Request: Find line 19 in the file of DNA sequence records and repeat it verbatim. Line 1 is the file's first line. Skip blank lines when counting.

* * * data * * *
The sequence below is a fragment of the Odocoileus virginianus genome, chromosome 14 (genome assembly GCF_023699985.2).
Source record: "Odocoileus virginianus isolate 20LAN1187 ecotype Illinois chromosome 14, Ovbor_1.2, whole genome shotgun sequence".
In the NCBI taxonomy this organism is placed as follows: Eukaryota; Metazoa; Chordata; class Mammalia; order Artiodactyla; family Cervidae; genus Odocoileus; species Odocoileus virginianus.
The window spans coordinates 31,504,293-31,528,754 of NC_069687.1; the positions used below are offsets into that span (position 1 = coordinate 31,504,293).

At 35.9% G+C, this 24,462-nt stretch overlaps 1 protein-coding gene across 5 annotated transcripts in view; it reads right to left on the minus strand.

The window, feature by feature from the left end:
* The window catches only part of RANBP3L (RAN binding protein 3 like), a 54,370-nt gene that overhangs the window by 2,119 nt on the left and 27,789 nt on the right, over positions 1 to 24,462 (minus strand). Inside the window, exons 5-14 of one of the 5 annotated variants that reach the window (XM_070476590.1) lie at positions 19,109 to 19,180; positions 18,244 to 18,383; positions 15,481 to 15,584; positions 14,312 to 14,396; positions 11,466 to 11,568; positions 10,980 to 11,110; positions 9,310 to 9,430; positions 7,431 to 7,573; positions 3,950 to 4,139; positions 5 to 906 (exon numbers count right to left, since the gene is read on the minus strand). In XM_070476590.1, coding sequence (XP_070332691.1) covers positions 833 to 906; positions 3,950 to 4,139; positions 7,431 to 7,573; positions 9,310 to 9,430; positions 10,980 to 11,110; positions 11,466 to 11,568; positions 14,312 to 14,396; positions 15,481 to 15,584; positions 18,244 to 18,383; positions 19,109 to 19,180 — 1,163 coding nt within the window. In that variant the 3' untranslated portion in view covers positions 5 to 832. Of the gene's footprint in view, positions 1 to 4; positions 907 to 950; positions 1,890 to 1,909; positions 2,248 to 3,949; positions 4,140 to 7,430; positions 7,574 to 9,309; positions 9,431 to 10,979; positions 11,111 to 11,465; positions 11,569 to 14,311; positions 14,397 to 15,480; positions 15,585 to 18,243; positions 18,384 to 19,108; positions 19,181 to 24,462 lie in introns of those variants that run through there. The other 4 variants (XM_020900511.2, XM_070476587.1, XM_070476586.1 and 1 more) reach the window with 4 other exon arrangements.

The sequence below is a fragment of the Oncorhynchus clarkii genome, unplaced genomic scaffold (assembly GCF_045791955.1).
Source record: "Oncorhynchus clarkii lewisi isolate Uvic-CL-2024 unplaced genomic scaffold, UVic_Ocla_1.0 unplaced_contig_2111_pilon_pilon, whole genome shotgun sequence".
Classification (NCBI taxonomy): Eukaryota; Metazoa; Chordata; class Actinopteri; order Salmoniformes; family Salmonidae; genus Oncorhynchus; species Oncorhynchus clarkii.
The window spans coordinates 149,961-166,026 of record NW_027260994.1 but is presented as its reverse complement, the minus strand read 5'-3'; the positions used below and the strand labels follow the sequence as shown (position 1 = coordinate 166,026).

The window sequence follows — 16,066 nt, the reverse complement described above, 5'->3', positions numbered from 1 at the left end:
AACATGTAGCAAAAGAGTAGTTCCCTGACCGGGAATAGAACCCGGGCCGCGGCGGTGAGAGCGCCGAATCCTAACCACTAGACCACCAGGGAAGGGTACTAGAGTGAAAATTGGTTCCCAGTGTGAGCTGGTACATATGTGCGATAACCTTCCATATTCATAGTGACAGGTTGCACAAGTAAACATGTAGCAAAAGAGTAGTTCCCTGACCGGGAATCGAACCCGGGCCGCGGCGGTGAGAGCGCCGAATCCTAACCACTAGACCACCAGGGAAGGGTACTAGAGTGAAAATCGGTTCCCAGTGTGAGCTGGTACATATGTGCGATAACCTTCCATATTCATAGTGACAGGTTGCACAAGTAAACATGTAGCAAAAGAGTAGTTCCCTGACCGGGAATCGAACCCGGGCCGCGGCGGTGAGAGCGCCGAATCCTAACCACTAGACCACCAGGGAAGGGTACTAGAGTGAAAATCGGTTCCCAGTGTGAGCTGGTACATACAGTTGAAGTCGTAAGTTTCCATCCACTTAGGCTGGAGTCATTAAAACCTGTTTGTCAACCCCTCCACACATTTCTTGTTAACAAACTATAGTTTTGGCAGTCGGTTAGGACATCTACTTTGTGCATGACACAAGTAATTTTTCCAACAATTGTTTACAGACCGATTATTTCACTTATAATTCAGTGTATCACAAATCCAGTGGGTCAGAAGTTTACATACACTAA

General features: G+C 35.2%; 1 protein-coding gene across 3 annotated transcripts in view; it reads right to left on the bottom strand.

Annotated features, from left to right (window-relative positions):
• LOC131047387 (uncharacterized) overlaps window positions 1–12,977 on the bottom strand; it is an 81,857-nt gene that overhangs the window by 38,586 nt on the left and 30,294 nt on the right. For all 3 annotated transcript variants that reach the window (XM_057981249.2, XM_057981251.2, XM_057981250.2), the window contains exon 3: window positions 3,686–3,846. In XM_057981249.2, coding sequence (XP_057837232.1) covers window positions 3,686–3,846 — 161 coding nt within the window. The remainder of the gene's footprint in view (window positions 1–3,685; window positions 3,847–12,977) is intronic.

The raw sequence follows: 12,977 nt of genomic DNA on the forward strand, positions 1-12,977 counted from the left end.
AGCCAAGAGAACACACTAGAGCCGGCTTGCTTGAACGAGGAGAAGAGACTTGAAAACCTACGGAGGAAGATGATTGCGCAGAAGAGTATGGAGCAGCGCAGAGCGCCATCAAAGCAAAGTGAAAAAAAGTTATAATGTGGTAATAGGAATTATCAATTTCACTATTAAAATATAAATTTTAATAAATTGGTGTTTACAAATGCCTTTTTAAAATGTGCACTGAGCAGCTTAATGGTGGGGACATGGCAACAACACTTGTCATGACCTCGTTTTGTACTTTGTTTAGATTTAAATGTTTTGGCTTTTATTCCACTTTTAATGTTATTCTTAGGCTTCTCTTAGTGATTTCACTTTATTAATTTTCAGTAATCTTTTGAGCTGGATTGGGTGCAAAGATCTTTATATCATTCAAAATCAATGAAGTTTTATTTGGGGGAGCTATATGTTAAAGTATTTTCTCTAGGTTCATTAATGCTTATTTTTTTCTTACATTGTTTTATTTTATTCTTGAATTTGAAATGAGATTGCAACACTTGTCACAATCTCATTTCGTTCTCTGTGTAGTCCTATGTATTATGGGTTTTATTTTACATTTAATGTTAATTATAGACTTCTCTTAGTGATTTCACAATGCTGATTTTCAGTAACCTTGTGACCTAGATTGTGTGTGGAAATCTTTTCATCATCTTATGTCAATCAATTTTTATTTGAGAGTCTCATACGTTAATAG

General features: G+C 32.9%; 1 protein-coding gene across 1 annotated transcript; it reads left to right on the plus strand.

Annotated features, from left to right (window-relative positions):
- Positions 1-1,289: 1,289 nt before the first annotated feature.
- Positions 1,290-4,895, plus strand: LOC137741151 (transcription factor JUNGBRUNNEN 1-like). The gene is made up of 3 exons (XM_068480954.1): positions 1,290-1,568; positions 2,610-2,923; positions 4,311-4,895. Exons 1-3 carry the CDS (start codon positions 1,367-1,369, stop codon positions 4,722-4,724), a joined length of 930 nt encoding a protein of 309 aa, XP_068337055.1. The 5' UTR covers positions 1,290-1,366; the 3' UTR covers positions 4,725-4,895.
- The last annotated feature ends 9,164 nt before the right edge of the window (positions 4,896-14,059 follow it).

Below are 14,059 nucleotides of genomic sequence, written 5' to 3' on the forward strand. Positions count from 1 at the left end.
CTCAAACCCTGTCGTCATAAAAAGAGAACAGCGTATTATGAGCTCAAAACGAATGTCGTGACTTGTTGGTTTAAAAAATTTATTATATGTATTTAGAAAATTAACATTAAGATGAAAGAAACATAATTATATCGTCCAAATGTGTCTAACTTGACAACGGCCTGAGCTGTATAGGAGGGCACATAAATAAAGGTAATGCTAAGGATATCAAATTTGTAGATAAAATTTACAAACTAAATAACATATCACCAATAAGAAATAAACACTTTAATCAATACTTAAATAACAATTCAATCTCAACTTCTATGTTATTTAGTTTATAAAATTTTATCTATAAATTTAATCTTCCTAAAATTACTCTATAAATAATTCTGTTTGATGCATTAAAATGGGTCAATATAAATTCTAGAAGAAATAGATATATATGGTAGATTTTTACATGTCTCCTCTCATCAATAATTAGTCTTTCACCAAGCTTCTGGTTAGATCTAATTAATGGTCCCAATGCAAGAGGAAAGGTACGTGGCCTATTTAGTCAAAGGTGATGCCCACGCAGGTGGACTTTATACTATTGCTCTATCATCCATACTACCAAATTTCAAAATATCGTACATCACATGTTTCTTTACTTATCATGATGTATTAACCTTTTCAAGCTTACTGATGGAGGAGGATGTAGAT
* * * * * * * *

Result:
General features: G+C 32.9%; 1 protein-coding gene across 1 annotated transcript; it reads left to right on the plus strand.